Scholars still debate whether Wordsworth (1770-1850) was a Christian. Most of his earlier poetry glorifies nature as a semi-deific force. Later poems displayed a much more orthodox Christian view. In his “Ode,” the poet admonished his readers to move forward with their lives rather than dwell in the past.

God’s Word has much to say about looking back. Believers are to focus on Christ and Christian service and not look back at the world’s temptations with desire.

“Brothers, I do not consider that I have made it my own. But one thing I do: forgetting what lies behind and straining forward to what lies ahead” – Philippians 3:13

“All people are like grass, and all their glory is like the flowers of the field; the grass withers and the flowers fall, but the word of the Lord endures forever.” 1 Peter 1: 24-25

See here for more Bible verses about looking forward in Christ.

Below, the final poignant scene of “Splendor in the Grass”:

Next up: Kazan’s sixteenth film: “America America”

20 thoughts on “Kazan Redux: Elia Kazan’s Fifteenth Film: “Splendor in the Grass”

  1. Well done, Tom. Excellent summary of the plot, and an excellent commentary. I have read and listened (podcasts) to much about Elia Kazan, and quite frankly, I think he stunk as a person. Massively talented, yes, but a lousy human being.

    Much thanks for this great post, Tom.

    Liked by 1 person

    1. Thanks, David! Much appreciated! Seeing “Splendor in the Grass” as a young teen and taking a shine to the film prompted me to study Kazan quite a bit over the years. He was probably the most hated man in Hollywood and on Broadway after his “friendly testimony” before HUAC in 1952 during the “Red Scare.” Kazan had quit the American Communist Party in 1936, although he would remain a lifelong Marxist. He was the top American director in 1952. If he refused to name names, his career would have been over. There was that, plus he wanted no part in protecting the ACC and Stalinism. The communists he named had all been previously “outed,” but he would forever be branded as a rat fink. He was in a very difficult lose-lose dilemma. I’m not trying to portray Kazan as a hero. He certainly wasn’t that. His personal life was in a constant mess. As an atheist he had no spiritual anchor. But the guy had fascinating insights into the moral hypocrisy of individuals and society and it was very unusual to see that portrayed on film in that era. It’s not a big leap from Kazan’s critiques of society to Romans 3:10-12.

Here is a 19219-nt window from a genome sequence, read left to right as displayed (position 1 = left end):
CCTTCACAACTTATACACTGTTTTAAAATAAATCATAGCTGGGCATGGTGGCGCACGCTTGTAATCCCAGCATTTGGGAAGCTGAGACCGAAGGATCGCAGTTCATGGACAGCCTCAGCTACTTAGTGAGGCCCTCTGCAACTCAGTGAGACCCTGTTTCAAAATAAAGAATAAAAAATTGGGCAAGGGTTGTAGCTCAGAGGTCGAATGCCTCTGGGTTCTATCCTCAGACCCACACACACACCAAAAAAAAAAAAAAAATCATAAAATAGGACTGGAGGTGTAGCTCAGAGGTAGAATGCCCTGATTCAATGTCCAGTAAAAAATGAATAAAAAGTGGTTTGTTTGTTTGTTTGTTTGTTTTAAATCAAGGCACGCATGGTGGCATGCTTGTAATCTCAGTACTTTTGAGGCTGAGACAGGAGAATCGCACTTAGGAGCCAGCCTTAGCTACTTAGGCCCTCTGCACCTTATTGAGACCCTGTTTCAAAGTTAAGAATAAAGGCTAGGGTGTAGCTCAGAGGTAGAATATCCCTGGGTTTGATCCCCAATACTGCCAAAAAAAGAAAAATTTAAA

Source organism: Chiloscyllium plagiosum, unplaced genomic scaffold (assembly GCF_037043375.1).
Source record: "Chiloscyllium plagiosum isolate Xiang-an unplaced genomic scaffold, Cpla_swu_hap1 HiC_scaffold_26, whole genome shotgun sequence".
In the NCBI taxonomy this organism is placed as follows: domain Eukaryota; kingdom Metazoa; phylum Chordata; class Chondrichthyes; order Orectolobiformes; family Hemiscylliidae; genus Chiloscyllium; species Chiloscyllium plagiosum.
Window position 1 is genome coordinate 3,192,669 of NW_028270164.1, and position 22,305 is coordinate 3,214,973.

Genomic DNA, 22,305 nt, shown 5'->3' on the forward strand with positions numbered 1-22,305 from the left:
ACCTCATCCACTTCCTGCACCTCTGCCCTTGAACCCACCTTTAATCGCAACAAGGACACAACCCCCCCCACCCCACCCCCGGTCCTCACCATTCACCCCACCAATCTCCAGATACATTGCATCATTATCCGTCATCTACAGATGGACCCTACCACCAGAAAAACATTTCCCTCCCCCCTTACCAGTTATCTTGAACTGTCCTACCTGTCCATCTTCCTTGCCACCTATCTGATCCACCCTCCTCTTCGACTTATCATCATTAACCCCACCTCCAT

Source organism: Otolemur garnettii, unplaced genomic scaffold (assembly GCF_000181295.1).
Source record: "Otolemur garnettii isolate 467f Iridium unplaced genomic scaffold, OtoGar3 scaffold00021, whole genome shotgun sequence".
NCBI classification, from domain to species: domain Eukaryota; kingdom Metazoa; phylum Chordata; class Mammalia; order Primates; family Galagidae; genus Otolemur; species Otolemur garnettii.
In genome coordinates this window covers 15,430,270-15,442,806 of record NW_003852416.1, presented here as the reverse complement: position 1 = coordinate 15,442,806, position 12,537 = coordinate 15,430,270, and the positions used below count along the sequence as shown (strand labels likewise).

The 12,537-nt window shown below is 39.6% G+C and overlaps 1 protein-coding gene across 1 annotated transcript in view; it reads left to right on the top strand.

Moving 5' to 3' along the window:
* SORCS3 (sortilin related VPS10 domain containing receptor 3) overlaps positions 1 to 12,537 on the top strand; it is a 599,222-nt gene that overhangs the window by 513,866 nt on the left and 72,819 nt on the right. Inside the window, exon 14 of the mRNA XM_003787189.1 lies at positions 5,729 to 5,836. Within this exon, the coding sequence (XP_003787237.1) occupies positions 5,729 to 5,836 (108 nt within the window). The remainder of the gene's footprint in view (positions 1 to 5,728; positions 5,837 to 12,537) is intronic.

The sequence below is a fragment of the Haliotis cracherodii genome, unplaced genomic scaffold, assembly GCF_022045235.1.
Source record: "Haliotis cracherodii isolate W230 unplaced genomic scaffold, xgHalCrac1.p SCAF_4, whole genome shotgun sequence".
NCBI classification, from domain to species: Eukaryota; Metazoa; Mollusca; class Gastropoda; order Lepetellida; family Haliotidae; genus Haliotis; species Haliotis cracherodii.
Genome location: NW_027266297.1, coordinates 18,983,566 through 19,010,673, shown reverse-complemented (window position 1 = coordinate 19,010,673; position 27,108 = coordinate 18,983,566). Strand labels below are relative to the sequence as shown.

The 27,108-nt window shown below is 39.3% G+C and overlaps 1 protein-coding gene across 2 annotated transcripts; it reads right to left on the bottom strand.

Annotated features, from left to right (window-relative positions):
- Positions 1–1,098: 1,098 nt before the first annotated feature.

Liked by 1 person

      1. I’m familiar with Kazan’s actions regarding HUAC, and I have no problem with that. I was referring to his horrible immorality and the way he treated his wife (or was there more than one).

        I still remember all the hoopla of him being honored at the, I believe, 1999 Oscars. That’s when I did a lot of reading up on him.

        But I definitely agree with your assessment about his insights into moral hypocrisy.

        Thanks, Tom, and again, really, really well-done blog!

        Liked by 1 person

      2. Thanks, David. Kazan wrote in his autobiography that he was a serial adulterer. His Greek family immigrated to the U.S. when Kazan was young (4). His ethnicity and un-leading-man facial features made him an outsider growing up, in college, and early in his career. He posited that when he achieved professional success, he made it a point to regularly engage in adultery with beautiful, blonde actresses as a chance to avenge himself for all of those years he was made to feel inferior. Yup, people are messed up, even the rich and acclaimed.

        Liked by 1 person

  2. This is an excellent review and an fascinating sounding movie! I appreciate the analysis, the Christian reflection and also your personal history with this film. I need to watch a Kazan movie sometime!!!!

    Liked by 1 person

    1. Thank you, Crissy! I can vividly remember watching that final scene as a young teen and my jaw dropping and thinking, “THAT’S not how it’s supposed to end!”

      Liked by 1 person

      1. In an interview several decades later, Kazan was asked about this final scene. Kazan said that according to his way of thinking, the Bud character was actually relieved that Deanie was out of his life because he was a simple kid and didn’t need all of that psychological drama. So much for my romantic notions.

        Liked by 1 person